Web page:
Wednesday, July 23, 2014
Ind. Courts - "New rules for Clark County Drug Court"
JEFFERSONVILLE — Changes have been made to the Clark County Drug Treatment Court participant handbook that will allow those in the alternative-to-prison initiative to more easily succeed in the program, officials say.
The court held an orientation last week to notify the nearly 40 people who remain in the program of the modifications, which were handed down from the Indiana Judicial Center, or IJC.
Clark County Circuit Court No. 4 Judge Vicki Carmichael was given temporary certification to continue offering drug court in the community after the IJC stripped the program’s certification from Clark County Circuit Court No. 2 Judge Jerry Jacobi earlier this year, following accusations of misconduct by the then-drug court staff.
Carmichael says the most significant changes involve curfew, collection of fees and medically assisted treatments.
Prior to the updates, the program’s participants were subjected to a blanket curfew of 11 p.m., but now the court and case managers have discretion to modify or completely lift a participant’s curfew.
Carmichael said she and others on the drug court staffing team were concerned about participants with employment opportunities or obligations that conflicted with their curfews.
“We didn’t want to have that be a violation,” Carmichael said. “We wanted to address curfew on a case-by-case basis. There can be some incidents where a curfew isn’t necessary for [employment] situations. That was really the impetus behind changing the curfew regulation.”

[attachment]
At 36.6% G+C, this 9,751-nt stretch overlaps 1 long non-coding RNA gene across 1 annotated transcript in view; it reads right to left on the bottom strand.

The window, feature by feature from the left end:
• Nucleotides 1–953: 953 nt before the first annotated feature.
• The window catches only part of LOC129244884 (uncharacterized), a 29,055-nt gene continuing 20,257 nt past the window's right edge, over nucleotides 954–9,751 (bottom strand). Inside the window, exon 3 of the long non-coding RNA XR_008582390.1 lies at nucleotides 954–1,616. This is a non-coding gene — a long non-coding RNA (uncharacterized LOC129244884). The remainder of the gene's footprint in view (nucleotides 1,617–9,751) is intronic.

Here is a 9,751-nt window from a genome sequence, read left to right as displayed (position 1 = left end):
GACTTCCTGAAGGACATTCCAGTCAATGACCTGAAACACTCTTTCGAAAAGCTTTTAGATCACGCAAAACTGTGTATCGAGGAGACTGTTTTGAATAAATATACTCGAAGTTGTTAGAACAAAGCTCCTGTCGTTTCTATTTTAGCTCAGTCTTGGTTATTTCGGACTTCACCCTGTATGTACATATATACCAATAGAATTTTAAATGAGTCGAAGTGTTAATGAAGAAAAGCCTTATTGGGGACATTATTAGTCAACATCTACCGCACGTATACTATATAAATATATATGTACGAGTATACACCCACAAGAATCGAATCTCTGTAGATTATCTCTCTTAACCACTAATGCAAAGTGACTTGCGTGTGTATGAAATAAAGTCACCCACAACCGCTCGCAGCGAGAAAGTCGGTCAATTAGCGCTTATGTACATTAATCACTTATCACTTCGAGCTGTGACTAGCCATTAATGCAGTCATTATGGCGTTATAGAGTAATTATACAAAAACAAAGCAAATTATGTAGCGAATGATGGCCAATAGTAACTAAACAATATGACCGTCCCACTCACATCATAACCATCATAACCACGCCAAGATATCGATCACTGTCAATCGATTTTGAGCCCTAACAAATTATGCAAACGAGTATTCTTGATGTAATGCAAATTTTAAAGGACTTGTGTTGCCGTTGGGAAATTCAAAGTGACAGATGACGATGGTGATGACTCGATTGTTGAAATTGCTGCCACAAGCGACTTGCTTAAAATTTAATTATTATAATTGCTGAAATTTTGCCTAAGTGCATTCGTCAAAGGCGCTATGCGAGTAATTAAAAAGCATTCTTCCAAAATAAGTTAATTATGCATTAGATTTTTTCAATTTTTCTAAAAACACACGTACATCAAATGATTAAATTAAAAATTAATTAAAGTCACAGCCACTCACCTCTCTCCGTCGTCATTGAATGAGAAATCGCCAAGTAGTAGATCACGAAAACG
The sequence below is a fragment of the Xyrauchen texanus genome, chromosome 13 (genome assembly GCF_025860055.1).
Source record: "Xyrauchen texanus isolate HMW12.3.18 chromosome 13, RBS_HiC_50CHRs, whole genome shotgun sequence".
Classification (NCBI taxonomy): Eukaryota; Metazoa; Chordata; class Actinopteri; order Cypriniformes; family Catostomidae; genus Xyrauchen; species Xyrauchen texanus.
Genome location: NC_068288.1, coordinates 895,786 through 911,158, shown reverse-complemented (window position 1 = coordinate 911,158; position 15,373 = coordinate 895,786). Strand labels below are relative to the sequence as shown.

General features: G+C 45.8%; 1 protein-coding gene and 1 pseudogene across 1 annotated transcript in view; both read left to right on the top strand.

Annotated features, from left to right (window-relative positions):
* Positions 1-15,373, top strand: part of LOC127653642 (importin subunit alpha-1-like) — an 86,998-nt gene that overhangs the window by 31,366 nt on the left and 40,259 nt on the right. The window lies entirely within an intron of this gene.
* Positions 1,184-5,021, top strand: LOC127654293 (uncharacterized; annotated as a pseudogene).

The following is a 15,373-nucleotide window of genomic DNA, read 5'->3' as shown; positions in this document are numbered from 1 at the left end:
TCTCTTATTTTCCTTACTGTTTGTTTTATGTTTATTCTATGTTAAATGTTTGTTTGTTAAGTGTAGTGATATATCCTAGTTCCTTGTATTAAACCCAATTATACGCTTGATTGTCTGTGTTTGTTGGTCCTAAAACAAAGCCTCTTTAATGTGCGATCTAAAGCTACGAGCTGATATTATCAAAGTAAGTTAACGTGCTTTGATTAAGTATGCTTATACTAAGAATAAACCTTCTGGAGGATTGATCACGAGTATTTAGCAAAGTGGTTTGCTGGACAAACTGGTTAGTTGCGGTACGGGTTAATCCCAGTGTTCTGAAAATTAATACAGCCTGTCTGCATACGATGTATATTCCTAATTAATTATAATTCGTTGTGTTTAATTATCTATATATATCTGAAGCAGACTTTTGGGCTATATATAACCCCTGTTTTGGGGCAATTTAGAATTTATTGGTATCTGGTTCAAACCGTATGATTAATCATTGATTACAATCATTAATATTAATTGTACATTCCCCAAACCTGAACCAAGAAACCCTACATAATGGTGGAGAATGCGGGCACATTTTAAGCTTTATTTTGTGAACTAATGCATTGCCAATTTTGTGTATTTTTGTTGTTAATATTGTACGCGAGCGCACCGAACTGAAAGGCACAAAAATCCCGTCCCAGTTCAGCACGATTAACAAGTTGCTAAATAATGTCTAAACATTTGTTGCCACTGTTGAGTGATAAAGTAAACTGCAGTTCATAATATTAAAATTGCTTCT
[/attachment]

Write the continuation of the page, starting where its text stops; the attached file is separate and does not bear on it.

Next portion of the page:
With fewer curfew restrictions, some participants may now be able to attend required substance abuse meetings scheduled later in the day that would have previously prevented them from meeting curfew.
When the program operated in Clark County Circuit Court No. 2, participants paid out of pocket for each drug test administered, or amassed a significant debt to the court.
Now, a monthly fee of $50 covers all drug-testing fees for each participant.
Under the old structure, a participant was not able to fully anticipate what fees he or she would have to pay each week for drug tests, as the amount of tests a participant may be subject to each week can fluctuate as well as type of tests, which vary in cost. * * *
Finally, the new handbook for the program redefines the regulations regarding prescribed medication, specifically methadone, suboxone and subutex, which are used to treat opiate dependence.
Previously, those who were actively using methadone or other relevant medications could enter the drug court program, but could not progress through the stages, which is required to graduate, if they continued using the substances.
“There is a fine line that the courts have to follow. We can not interfere with medical treatment, and these are medical treatments,” Carmichael said. “That is a person’s right to have medical treatment, so it shouldn’t exclude them from participating in drug court.”
Carmichael hopes the new handbook will be as well received by the participants as has the overall drug court program since it was moved to her court.
“The comments I have heard in court is that they appreciate the structure. They have appreciated the work that the prosecutor and defense attorneys and [the case managers] have put in to make it successful,” she said. “I think, from the drug court-participant standpoint, it is a program now that they believe in.”
Posted by Marcia Oddi on July 23, 2014 09:20 AM
Posted to Indiana Courts